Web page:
HOWTO: Use ulimit command to set soft limits

This document shows you how to set soft limits using ulimit command.

The ulimit command sets or reports user process resource limits. The default limits are defined and applied when a new user is added to the system. Limits are categorized as either soft or hard. With the ulimit command, you can change your soft limits for the current shell environment, up to the maximum set by the hard limits. You must have root user authority to change resource hard limits.

Syntax

ulimit [-H] [-S] [-a] [-c] [-d] [-f] [-m] [-n] [-s] [-t] [Limit]
flags description

-a

Lists all of the current resource limits

-c

Specifies the size of core dumps, in number of 512-byte blocks

-d

Specifies the size of the data area, in number of K bytes

-f

Sets the file size limit in blocks when the Limit parameter is used, or reports the file size limit if no parameter is specified. The -f flag is the default

-H

Specifies that the hard limit for the given resource is set. If you have root user authority, you can increase the hard limit. Anyone can decrease it

-m

Specifies the size of physical memory, in number of K bytes

-n

Specifies the limit on the number of file descriptors a process may have

-s

Specifies the stack size, in number of K bytes

-S

Specifies that the soft limit for the given resource is set. A soft limit can be increased up to the value of the hard limit. If neither the -H nor -S flags are specified, the limit applies to both

-t

Specifies the number of seconds to be used by each process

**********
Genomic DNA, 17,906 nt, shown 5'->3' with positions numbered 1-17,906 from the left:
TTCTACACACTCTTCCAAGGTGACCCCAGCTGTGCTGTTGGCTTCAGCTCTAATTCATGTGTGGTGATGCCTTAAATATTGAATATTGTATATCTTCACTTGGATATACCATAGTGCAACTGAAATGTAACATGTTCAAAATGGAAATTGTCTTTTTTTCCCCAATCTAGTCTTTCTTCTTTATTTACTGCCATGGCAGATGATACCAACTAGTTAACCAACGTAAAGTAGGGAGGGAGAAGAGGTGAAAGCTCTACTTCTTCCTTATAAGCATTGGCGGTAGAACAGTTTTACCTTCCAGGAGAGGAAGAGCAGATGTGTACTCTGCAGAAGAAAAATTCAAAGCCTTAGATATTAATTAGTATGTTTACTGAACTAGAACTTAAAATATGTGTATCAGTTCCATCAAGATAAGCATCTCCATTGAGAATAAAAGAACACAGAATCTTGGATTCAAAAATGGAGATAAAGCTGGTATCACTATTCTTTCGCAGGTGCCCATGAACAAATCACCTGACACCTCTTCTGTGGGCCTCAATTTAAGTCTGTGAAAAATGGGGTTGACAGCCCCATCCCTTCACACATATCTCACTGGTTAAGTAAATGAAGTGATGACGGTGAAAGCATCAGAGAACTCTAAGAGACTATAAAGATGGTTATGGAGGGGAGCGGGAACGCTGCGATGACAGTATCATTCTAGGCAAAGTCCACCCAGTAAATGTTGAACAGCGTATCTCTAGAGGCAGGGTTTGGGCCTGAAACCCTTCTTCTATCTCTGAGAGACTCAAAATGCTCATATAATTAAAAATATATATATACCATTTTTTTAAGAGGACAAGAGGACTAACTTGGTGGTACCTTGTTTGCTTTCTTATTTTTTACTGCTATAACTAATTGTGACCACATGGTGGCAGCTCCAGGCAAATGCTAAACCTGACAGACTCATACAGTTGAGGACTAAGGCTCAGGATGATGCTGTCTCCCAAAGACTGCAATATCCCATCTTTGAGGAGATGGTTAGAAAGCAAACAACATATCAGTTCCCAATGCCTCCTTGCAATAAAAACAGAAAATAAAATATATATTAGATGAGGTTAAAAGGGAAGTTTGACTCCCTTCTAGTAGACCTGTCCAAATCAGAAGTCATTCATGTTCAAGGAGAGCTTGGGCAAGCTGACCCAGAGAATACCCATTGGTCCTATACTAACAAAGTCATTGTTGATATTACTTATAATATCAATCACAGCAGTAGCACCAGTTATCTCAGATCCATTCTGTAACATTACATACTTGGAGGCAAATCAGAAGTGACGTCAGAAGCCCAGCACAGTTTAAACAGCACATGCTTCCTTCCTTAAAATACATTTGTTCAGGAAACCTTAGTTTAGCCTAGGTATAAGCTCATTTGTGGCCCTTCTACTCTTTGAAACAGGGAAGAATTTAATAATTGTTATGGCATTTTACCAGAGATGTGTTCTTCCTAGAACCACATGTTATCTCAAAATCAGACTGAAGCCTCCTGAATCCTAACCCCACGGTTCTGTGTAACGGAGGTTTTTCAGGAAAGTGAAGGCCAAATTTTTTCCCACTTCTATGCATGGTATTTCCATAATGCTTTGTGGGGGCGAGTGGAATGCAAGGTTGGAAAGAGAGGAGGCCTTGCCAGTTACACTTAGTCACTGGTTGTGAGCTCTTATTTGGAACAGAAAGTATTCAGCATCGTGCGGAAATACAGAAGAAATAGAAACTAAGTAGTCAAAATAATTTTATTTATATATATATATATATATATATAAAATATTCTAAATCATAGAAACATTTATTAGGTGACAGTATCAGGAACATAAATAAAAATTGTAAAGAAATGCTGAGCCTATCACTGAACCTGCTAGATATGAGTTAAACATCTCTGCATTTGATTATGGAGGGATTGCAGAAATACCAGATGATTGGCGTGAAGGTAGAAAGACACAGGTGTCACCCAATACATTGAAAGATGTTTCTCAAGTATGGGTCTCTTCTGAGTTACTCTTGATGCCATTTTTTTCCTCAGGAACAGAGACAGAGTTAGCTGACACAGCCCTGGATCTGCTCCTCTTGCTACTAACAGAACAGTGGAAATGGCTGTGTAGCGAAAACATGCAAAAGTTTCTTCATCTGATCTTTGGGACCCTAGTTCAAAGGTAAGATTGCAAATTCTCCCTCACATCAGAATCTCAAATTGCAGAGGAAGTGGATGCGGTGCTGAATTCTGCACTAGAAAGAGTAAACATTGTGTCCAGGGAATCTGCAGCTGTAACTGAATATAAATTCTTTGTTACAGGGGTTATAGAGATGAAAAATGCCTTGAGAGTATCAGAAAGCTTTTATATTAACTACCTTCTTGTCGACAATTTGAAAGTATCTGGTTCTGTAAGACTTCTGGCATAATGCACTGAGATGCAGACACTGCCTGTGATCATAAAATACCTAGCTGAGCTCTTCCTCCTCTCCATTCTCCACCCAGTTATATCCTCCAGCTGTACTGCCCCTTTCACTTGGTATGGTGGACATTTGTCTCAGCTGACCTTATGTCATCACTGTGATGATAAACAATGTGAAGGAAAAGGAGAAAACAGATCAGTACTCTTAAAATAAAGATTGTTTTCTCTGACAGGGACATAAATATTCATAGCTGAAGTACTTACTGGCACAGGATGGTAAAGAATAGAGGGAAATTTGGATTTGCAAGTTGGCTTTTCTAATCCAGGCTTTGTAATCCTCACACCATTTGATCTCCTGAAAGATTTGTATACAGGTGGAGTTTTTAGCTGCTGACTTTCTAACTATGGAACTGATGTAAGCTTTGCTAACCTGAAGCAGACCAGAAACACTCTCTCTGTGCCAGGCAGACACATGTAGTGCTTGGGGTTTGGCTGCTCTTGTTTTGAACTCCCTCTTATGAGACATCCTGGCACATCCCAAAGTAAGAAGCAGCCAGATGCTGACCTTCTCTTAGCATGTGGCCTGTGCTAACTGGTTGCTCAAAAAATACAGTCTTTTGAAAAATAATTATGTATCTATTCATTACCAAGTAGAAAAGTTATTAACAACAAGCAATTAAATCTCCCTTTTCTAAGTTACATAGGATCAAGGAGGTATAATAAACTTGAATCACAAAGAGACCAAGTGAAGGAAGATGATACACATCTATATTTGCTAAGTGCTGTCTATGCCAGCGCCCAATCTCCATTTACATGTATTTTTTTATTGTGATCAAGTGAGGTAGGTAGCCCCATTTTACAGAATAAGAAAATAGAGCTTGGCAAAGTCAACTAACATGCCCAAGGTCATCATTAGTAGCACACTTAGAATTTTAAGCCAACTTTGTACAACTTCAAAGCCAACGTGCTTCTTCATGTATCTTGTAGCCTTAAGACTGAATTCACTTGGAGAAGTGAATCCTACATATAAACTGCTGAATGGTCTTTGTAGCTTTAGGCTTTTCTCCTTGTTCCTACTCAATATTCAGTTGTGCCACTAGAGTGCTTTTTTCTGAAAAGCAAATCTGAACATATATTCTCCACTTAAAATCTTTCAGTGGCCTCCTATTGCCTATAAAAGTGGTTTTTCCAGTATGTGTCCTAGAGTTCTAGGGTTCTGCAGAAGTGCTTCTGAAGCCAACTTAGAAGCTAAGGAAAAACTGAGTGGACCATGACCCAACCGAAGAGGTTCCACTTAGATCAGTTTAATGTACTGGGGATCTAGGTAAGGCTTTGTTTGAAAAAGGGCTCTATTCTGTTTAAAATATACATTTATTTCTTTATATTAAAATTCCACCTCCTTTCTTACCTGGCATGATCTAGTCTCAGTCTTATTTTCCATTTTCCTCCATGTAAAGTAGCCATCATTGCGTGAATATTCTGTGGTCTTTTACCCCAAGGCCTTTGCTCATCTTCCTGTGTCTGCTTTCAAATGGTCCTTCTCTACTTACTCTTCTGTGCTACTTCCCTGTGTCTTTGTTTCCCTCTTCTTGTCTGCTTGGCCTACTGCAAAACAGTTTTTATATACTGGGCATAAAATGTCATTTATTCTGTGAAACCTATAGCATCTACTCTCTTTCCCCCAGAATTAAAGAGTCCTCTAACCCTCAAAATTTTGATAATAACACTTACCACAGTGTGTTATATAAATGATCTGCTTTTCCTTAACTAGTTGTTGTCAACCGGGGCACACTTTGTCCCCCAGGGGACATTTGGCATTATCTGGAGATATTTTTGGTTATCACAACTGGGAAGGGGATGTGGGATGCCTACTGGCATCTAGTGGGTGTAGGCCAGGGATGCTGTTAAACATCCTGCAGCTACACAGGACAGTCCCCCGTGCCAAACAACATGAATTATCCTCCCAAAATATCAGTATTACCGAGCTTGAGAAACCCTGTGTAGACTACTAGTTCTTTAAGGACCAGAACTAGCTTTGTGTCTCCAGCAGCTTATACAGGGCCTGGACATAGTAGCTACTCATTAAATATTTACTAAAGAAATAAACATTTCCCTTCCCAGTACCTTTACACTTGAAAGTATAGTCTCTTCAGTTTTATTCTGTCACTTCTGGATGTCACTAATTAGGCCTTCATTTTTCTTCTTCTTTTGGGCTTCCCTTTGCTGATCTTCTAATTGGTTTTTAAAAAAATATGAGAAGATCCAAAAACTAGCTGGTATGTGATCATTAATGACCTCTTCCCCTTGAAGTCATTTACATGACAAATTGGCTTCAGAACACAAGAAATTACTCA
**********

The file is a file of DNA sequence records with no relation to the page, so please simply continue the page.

The limit for a specified resource is set when the Limit parameter is specified. The value of the Limit parameter can be a number in the unit specified with each resource, or the value "unlimited". For example, to set the file size limit to 51,200 bytes, use:

ulimit -f 100

To set the size of core dumps to unlimited, use:

ulimit –c unlimited

How to change ulimit for a MPI program

ulimit command affects the current shell environment. When a MPI program is started, it does not spawn in the current shell. You have to use mpiexec to start a wrapper script that sets the limit if you want to set the limit for each process. Below is how you set the limit for each shell (We use  ulimit –c unlimited to allow unlimited core dumps, as an example): 

  1. Prepare your batch job script named "myjob" as below (Here, we request 5-hour 2-node on Oakley cluster):
#PBS -l nodes=2:ppn=12
#PBS -l walltime=5:00:00
#PBS ...

#!/bin/bash

cd $PBS_O_WORKDIR
...
mpiexec ./test1
...
  1. Prepare the wrapper script named "test1" as below:
#!/bin/bash
ulimit –c unlimited
.....(your own program)
  1. qsub myjob
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